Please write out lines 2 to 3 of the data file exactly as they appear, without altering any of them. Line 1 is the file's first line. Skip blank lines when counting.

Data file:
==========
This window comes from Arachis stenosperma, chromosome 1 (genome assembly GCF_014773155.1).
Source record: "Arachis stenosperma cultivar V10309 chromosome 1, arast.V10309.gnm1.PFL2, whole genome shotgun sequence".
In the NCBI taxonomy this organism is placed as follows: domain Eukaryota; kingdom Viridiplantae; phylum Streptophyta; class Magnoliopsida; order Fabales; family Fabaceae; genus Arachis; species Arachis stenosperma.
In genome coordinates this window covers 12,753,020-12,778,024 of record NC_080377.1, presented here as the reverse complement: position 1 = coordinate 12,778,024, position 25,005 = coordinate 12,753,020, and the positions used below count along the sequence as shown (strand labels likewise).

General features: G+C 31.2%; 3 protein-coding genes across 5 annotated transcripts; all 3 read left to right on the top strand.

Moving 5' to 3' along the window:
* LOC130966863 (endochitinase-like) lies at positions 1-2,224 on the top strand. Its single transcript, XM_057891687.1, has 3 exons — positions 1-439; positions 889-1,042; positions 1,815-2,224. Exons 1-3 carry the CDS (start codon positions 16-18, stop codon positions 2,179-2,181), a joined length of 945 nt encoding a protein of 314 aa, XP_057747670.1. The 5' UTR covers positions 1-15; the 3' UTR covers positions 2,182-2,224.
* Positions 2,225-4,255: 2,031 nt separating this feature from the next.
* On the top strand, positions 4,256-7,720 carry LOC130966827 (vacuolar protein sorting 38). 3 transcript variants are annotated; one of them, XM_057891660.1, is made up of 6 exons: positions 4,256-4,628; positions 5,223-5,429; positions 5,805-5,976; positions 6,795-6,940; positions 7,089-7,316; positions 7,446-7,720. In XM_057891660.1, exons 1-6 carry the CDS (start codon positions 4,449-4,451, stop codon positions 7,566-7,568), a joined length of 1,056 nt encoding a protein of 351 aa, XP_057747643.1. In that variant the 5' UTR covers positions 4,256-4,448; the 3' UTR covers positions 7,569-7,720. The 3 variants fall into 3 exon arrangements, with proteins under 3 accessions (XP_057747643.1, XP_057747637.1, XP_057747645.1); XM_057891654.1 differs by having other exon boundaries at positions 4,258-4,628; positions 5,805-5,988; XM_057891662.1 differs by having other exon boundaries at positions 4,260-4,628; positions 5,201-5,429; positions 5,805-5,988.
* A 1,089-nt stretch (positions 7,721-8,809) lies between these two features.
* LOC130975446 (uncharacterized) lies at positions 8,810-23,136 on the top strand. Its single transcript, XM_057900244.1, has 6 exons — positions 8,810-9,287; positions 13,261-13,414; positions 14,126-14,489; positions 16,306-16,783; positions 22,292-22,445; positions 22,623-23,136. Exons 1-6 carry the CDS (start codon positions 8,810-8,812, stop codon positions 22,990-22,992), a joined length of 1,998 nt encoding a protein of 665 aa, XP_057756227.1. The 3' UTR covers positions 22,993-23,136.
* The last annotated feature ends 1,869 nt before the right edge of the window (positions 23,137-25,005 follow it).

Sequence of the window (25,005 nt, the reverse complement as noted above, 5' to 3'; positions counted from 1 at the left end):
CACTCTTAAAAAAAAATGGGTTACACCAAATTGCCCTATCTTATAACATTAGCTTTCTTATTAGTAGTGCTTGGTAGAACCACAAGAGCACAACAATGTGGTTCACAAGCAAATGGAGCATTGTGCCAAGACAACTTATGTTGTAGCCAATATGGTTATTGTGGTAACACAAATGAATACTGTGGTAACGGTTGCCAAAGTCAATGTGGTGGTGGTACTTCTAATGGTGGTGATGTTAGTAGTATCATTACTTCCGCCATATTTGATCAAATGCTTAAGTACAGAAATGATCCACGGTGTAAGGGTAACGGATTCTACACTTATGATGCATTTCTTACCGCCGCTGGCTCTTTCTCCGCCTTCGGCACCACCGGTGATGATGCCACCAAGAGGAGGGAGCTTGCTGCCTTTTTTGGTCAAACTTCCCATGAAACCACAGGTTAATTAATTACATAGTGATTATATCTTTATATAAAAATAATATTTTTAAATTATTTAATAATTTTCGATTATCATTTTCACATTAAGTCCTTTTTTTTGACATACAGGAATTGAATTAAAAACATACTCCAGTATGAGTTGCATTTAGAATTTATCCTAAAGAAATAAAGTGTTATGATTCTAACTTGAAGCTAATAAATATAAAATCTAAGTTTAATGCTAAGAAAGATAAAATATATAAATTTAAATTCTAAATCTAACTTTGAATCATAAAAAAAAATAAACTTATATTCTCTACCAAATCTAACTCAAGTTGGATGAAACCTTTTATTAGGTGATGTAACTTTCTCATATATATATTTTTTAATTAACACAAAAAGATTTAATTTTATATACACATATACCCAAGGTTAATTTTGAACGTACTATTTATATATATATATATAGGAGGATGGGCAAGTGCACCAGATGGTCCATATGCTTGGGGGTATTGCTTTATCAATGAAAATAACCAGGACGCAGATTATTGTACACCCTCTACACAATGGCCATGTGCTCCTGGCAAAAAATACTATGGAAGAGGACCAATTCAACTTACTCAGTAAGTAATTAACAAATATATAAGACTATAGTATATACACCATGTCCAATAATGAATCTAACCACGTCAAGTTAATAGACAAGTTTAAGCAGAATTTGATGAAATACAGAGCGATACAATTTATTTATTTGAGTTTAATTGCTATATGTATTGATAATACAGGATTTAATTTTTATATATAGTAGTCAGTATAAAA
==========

Source record: "Arachis stenosperma cultivar V10309 chromosome 1, arast.V10309.gnm1.PFL2, whole genome shotgun sequence".
In the NCBI taxonomy this organism is placed as follows: domain Eukaryota; kingdom Viridiplantae; phylum Streptophyta; class Magnoliopsida; order Fabales; family Fabaceae; genus Arachis; species Arachis stenosperma.